Accentuate the Positive Geneameme 2017

Jill Ball, author of the Australian blog, GeniAus, has asked us all to again reflect on our geneayear.

Jill asks if her geneameme is now a tradition – I’d say it is and a very nice one, too, as we all pause to look back on our accomplishments.

Here are my 2017 answers:

1.  An elusive ancestor I found was on my husband’s side of the family – Polly Williams, called Polly Love, in her father’s 1823 will in Cumberland County, Virginia. A descendant of Polly found my blog post about her and contacted me. Made my day!

2.  A great newspaper article I found was – none this year! The two places I really want to put newspapers online, Calais, Maine and Passaic, New Jersey, have nothing.

3.  A geneajourney I took was to Carrickfergus, Northern Ireland, where two of my English ancestors who settled in but left Massachusetts died in the 17th century.

4.  An important record I found was the death certificate of Robert Nelson Stewart’s daughter. (See #17)

5.  A newly found family member shared her work on the family of Polly Williams Love (See #1).

6.  A geneasurprise I received was being invited to be an official  RootsTech 2018 ambassador. 🙂

7.   My 2017 blog post(s) that I was particularly proud of was my 52 Documents in 52 Weeks series where I shared common and not so common types of records that can fill in the details of our ancestors’ lives.

8.   I made a new genimate who joined my Anquestors group this year. There were actually two new ladies who have attended regularly, Carolyn and Susan. 🙂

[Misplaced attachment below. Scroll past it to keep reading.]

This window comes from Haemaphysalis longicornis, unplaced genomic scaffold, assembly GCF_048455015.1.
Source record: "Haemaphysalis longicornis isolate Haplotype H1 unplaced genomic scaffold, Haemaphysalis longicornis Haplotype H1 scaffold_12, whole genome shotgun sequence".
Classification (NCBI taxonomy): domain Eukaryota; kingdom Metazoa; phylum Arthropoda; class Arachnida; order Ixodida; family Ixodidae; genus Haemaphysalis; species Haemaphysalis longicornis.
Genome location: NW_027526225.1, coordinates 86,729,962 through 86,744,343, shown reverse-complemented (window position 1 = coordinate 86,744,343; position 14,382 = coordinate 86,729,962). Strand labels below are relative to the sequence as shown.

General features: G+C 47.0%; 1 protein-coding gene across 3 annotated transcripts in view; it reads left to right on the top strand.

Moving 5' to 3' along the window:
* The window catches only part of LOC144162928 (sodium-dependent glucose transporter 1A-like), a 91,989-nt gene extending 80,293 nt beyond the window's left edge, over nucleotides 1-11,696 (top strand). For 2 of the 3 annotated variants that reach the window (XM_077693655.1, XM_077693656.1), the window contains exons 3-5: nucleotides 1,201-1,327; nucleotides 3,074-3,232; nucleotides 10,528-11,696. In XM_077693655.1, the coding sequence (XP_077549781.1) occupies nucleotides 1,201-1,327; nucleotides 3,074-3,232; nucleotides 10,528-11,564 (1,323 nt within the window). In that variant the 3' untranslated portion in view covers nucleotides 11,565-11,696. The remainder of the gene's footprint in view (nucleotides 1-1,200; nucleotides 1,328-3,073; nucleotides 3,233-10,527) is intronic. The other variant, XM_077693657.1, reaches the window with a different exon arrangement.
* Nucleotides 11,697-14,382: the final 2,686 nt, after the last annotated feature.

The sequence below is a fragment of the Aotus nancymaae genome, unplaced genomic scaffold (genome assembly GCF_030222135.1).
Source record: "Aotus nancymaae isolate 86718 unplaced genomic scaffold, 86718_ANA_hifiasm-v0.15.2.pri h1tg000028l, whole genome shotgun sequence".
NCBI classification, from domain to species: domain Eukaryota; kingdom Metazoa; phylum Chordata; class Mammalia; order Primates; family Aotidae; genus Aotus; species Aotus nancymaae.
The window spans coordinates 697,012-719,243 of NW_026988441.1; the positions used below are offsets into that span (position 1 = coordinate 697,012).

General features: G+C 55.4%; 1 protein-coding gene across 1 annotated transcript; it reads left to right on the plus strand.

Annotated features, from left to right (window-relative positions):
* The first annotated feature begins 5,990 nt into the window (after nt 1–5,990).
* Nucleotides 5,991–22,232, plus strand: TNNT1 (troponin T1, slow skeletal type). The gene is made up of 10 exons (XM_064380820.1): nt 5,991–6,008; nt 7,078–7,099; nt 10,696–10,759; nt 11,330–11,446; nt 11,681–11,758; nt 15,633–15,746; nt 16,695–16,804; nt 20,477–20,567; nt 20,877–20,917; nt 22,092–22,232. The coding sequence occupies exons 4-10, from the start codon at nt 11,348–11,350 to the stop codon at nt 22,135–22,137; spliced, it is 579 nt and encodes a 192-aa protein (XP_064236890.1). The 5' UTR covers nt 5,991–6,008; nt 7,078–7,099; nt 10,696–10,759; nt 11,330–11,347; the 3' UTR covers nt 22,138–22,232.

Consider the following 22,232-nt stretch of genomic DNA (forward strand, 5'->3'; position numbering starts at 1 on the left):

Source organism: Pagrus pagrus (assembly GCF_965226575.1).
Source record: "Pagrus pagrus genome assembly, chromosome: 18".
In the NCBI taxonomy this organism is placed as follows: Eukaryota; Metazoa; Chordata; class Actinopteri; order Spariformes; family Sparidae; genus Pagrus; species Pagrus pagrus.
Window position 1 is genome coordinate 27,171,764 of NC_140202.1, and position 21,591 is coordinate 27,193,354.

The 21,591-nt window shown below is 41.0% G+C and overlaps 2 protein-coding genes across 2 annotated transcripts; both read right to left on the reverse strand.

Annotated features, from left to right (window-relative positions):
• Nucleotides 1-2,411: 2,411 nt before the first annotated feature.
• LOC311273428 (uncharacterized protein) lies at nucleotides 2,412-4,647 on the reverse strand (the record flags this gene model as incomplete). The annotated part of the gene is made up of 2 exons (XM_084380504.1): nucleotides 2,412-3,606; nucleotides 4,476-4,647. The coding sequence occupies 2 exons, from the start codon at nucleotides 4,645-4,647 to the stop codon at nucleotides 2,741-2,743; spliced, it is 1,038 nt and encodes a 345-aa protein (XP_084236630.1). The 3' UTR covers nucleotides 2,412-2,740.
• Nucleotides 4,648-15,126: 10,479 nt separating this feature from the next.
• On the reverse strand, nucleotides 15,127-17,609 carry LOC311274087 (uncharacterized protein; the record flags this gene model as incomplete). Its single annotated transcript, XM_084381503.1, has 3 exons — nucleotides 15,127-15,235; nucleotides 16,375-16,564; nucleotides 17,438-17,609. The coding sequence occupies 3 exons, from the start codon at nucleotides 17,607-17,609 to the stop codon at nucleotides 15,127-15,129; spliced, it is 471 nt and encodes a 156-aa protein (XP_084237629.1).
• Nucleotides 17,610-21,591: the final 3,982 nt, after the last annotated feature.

9.  A new piece of technology I mastered was – I can’t say I mastered it, since my hosting company did the work, but I survived the migration of my blog this month from one host to another. I learned a lot about this process, much to my chagrin!

10. I joined the Southern California Genealogy Society, in preparation for attending the 2018 Jamboree in Burbank in June.

11. A genealogy event from which I learnt something new was RootsTech 2017, definitely!

12. A blog post that taught me something new was – too many to cite just one. I learned a lot about DNA results on DNAeXplained – Genetic Genealogy. Roberta Estes does a fabulous job making it easy to understand.

13. A DNA discovery I made was that I am an exact mtDNA match to a woman whose earliest ancestor was born near Stavanger, Norway in 1828. My female line is in northern Denmark back into the 1700s. Church records in both places go back to the 1680s so we have a chance to find our common ancestress! Exciting!

14. I taught genimate(s) in my Anquestors group how to look beyond the big name subscription companies to delve into online records at archives, state websites and regional libraries.

15. A brick wall I demolished was finding the brother of my 2X great grandfather, Robert Nelson Stewart, who married in Charlotte, Washington, Maine in 1860 and disappeared. I suspected that he might have lived in Canada and had also died as a fairly young man. Thanks to the combination of searching a person on FamilySearch by entering the combination of the parents’ names (Stewart and Grass), one hit came up for a daughter and that put a big chink in the brick wall. Yes, he did move back and forth over the Maine/New Brunswick border and managed to elude census takers in both countries!

16. A great site I visited was The National Archives of Norway.

17. A new genealogy/history book I enjoyed was Val Greenwood’s The Researcher’s Guide to American Genealogy, 4th Edition, published in 2017. It is a great book and should be on the reference shelf of every American genealogist.

18. It was exciting to finally meet – I don’t think I met anyone this year in the exciting category. 🙂

19. I am excited for 2018 because I am a first time official ambassador for RootsTech. 🙂

20. Another positive I would like to share is genealogy is the best hobby in the world. Where else can you do what you love while meeting so many wonderful people online and find new family?

Thank you, Jill, for this new tradition.

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